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The "Training a Model" Lesson is part of the full, A Practical Guide to Machine Learning with TensorFlow 2.0 & Keras course featured in this preview video. Here's what you'd learn in this lesson:

Vadim explains that, after defining the solver and the loss function, the model needs to be trained. To train a model, data is given to the model, the model iterates through multiple trainings, called epochs, and then the model compares its estimations to the validated data.


Transcript from the "Training a Model" Lesson

>> Basically our solver is defined, our model is defined previously. Now, we actually need to do the training itself. And the way how you do it is just saying,, and then just basically providing what input data you have. So in our case, it will be just x_train.

You also need to provide all the labels, right? So our y_train is the array of all of those going zero, ones that up to nines. And what else do we need? You need to specify the amount of epochs. So what is epoch? Epoch is the event where you show to your model all the input dataset once.

So when we say, one epoch happened, it means that we went through all the images of my, in this case, 60,000 handwritten digits, right? But what we can do, we can just show them once. Then remember, with learning rate, we just gonna slightly getting to the result. So, I can simply repeat this process several times.

For instance, I can say epoch should be equal to 20. And what will happened also, when you will be going through those training datasets, your data can be also reshuffled to prevent any biases. So, okay, let's see We've got our images, we got our labels, we gonna do training for 20 epochs.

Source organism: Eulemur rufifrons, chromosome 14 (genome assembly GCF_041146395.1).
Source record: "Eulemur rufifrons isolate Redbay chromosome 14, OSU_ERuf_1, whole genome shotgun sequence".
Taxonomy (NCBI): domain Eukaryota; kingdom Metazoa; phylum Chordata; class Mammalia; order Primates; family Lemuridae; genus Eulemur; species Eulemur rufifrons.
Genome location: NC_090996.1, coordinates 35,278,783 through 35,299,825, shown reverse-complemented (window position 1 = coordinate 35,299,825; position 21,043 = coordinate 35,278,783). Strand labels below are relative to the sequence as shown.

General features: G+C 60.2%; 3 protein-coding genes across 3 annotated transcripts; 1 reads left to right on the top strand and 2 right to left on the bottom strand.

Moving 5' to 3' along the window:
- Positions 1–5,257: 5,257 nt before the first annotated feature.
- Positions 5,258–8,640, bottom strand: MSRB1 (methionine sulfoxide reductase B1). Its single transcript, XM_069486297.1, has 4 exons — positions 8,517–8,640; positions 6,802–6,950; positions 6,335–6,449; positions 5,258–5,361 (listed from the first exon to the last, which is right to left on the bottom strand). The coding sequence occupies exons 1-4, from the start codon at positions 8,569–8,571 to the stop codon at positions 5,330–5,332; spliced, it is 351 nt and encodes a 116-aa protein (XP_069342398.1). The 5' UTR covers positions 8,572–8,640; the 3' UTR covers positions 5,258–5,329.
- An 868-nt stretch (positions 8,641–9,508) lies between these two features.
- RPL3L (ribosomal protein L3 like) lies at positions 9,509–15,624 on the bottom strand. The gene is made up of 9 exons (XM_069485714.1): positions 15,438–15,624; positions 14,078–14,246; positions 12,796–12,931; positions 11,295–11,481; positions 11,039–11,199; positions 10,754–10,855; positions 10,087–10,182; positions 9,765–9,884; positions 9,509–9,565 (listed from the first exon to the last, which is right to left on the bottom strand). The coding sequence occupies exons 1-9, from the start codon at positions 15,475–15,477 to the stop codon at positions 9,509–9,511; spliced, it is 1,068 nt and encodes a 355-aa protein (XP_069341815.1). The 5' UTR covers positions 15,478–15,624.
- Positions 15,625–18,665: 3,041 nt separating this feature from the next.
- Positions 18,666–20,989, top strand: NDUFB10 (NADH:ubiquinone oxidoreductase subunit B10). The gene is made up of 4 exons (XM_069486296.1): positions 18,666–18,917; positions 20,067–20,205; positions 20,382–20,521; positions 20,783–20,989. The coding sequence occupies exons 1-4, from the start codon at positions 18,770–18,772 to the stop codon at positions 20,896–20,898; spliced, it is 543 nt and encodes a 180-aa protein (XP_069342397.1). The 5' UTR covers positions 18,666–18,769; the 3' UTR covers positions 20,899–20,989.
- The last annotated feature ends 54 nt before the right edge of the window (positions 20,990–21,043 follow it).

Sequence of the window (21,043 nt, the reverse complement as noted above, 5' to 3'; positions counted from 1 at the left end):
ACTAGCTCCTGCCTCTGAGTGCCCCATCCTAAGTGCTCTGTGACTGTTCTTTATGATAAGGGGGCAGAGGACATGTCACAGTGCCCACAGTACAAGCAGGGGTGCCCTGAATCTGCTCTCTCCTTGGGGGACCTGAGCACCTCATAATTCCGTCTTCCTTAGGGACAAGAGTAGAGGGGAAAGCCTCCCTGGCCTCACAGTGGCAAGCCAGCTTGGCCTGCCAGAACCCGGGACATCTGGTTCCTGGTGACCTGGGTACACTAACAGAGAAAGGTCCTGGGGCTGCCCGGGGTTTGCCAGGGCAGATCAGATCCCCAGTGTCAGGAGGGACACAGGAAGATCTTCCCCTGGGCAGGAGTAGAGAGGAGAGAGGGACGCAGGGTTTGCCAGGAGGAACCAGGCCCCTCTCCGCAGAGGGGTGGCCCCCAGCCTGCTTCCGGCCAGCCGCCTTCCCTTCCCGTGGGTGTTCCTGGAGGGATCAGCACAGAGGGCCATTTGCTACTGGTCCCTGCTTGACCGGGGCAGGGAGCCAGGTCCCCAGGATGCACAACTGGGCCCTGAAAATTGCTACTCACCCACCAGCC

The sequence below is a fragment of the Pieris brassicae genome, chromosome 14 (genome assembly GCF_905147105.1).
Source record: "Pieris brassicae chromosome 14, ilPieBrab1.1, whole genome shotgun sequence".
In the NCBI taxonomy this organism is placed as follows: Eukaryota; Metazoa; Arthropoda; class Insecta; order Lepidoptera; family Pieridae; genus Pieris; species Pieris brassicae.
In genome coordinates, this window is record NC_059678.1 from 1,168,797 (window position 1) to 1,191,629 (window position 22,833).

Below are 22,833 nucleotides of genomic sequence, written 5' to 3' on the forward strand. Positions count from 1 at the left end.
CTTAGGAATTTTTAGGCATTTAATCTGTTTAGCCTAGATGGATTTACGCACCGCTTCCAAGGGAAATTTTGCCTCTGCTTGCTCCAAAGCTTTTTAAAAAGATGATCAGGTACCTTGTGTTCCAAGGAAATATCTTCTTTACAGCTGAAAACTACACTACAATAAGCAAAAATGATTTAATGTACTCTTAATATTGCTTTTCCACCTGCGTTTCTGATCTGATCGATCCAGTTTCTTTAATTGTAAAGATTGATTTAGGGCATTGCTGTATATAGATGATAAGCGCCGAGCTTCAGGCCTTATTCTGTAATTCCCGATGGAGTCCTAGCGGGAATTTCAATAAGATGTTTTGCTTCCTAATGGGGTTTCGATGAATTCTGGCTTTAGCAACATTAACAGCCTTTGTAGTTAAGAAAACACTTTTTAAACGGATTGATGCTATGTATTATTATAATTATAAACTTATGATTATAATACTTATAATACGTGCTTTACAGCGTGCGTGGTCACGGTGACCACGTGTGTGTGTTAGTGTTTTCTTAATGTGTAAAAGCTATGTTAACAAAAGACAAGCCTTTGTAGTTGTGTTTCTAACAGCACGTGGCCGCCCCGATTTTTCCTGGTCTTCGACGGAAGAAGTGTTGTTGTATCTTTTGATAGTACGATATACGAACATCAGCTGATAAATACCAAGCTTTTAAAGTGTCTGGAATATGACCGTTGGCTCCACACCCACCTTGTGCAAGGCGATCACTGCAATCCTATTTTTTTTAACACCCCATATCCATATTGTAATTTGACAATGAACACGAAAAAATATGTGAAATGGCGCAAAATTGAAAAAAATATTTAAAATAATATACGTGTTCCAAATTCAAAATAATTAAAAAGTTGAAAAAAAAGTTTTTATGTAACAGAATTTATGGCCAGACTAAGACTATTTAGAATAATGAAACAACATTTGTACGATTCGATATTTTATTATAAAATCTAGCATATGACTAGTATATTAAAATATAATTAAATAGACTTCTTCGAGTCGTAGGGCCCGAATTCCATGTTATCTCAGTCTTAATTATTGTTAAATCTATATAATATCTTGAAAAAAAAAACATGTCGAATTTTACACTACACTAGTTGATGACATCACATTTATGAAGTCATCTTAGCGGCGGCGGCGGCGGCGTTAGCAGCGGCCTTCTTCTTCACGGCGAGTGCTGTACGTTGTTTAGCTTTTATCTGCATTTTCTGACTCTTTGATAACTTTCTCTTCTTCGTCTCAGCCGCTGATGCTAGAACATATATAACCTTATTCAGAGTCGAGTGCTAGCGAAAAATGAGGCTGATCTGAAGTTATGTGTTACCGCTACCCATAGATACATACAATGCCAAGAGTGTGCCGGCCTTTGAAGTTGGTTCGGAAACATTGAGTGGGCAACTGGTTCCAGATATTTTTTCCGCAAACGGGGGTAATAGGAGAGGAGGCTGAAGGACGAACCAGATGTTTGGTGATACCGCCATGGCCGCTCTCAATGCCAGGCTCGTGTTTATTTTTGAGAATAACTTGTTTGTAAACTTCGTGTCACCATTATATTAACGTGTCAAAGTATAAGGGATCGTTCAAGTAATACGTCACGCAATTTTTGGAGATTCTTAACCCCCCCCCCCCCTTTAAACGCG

Anything else we need to specify? Well, for now, let's just keep it the way it is. Let's execute and see how the training is happening. So, our first epoch, finished. So we went through all the 60,000 images, right, and it took only four seconds. And our loss function which is sparse categorical cross entropy is at the end of this epoch was 0.2.

And as we can see, it's only decreasing with each epoch. But I also like to look at the accuracies. So even after the first epoch, we get to 93% accuracy, 97 on the second epoch, so that's pretty cool, right? So with a 99% accuracy, at least on the training dataset, we recognizing those numbers from the training dataset.

But it's not exactly fair when you training your model on training datasets, and then asking, what's the accuracy of the prediction? Of course, it will get to 100%, right? Because your model is trained to recognize those particular images you using as you train dataset. So let's be fair.

We have test dataset. That's the images which our model haven't seen yet. And we can actually use those to affiliates the true accuracy of our model, right? By the way, we can probably reduce the amount of epochs to ten or something like that, right? Because you can see that our model been around 99% accuracy for a pretty long time now.

So what we can do, we will simply, yeah, the easiest way to restart everything, let's redefine the model. Recompile our solver and now in the, that's where the training is happening. And by the way, another really nice function in Jupiter, if you just type two percents and put time, it will print out the wall time, how long this particular cell was executed.

And all right, I said that we will reduce the amount of epochs to ten. And to provide these test dataset, we can say, Where was it? Validation data, yes. So if I type validation data and then I need to specify x_test, right, because that was our images, the one our model haven't seen yet, and y_test.